DG-DRAM cells according to further embodiments can be fabricated using deposited noncrystalline material such as amorphous silicon. Silicon bodies of good quality may be created for each DG-DRAM cell through various recrystallization techniques, such as described in V. Subramanian and K. Saraswat, “High-Performance Germanium-Seeded Laterally Crystallized TFT's for Vertical Device Integration”, Transactions on Electron Devices, September 1998, pp. 1934-9 and N. Yamauchi and R. Reif, “Polycrystalline Silicon Thin Films Process with Silicon Ion Implantation and Subsequent Solid-Phase Recrystallization: Theory, Experiments, and Thin-Film Transistor Applications”, Journal of Applied Physics, Apr. 1, 1994, pp. 3235-3257. Using initially deposited noncrystalline materials in DG-DRAM can have practical applications in extending DG-DRAM technology to 3-D applications in order to increase the memory density and reduce the cost per bit.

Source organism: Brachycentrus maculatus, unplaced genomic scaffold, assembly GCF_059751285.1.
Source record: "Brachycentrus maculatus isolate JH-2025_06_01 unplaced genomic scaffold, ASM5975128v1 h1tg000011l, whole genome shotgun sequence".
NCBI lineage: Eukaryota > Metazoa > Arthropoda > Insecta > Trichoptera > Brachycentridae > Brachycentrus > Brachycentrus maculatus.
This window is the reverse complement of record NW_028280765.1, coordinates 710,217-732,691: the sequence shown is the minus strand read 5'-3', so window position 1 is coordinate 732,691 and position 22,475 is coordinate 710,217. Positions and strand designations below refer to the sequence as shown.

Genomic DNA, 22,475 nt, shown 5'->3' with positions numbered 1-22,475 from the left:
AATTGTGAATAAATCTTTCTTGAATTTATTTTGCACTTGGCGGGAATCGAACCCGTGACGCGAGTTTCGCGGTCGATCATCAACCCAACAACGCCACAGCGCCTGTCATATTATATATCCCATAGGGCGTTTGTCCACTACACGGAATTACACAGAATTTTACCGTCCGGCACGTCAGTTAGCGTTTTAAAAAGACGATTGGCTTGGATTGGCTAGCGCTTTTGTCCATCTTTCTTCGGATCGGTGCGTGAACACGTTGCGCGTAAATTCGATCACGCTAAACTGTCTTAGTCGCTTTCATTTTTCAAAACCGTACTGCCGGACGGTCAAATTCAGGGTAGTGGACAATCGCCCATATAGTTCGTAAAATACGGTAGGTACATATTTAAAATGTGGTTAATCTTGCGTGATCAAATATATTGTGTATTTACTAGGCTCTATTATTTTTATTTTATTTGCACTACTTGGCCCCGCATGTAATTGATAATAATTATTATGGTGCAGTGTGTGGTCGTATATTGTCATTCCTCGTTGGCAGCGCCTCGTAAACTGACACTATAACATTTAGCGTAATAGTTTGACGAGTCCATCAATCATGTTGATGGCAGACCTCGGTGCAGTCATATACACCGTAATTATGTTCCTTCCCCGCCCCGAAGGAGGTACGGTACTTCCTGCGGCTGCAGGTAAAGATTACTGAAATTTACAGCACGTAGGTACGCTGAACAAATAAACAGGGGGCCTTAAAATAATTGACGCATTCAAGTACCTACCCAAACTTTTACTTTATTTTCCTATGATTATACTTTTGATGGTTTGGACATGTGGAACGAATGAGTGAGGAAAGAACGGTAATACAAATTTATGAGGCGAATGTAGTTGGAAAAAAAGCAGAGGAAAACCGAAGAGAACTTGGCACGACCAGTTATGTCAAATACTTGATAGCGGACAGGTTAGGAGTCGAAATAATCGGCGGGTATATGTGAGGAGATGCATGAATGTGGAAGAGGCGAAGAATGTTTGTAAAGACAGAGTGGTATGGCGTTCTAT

Generally, in DG-DRAM and similar cells, retention times are limited by the accumulation of holes in the body. The hole generation rate is proportional to the parameter ni. In silicon, ni=1010 cm−3 at room temperature, but decreases exponentially for materials with larger bandgaps. As a result, in further embodiments it is believed the invention can be constructed using a large bandgap, CMOS-compatible material such as silicon carbide (SiC) as the body material. This would reduce the generation rate and increase the retention times over DG-DRAM cells made exclusively with conventional silicon materials. A larger bandgap also raises the potential barrier between the body and S/D at steady state, allowing more holes to be stored in the body for a “1” state. As a result, the Vt difference between the two states can be larger.